University of California Berkeley - Blue and Gold Yearbook (Berkeley, CA)

 - Class of 1937

Page 1 of 514

 

University of California Berkeley - Blue and Gold Yearbook (Berkeley, CA) online yearbook collection, 1937 Edition, Cover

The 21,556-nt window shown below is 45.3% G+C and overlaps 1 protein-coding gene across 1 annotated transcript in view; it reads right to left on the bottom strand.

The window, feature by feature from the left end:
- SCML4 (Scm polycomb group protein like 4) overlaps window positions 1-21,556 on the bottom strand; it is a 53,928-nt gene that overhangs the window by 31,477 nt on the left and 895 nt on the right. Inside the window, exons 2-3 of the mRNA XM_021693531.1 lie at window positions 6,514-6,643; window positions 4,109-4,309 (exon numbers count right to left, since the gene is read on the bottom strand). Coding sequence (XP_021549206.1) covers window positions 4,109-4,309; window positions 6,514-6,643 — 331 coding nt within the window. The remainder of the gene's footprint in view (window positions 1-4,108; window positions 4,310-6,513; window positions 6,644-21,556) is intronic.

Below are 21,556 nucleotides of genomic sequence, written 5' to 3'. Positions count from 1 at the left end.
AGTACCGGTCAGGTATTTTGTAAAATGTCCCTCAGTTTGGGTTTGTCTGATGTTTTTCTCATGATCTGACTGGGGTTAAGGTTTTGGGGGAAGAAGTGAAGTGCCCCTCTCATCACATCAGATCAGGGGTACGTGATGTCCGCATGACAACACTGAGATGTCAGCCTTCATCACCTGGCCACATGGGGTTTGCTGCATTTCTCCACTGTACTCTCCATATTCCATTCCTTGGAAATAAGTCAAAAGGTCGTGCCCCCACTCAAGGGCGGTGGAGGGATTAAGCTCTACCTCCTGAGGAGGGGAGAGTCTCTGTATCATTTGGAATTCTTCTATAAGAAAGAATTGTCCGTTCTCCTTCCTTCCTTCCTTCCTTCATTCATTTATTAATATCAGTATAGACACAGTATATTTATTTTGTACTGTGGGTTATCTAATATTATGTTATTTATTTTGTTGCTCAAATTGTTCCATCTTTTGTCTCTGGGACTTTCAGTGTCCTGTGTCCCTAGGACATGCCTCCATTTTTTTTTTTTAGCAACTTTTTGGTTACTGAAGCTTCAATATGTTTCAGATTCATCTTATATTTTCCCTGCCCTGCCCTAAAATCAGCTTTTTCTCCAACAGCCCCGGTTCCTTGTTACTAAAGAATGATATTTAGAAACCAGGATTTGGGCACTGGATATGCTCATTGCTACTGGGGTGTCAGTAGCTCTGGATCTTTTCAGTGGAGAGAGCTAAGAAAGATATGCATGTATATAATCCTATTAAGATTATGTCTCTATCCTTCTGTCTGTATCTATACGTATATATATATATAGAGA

Cover



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Text from Pages 1 - 514 of the 1937 volume: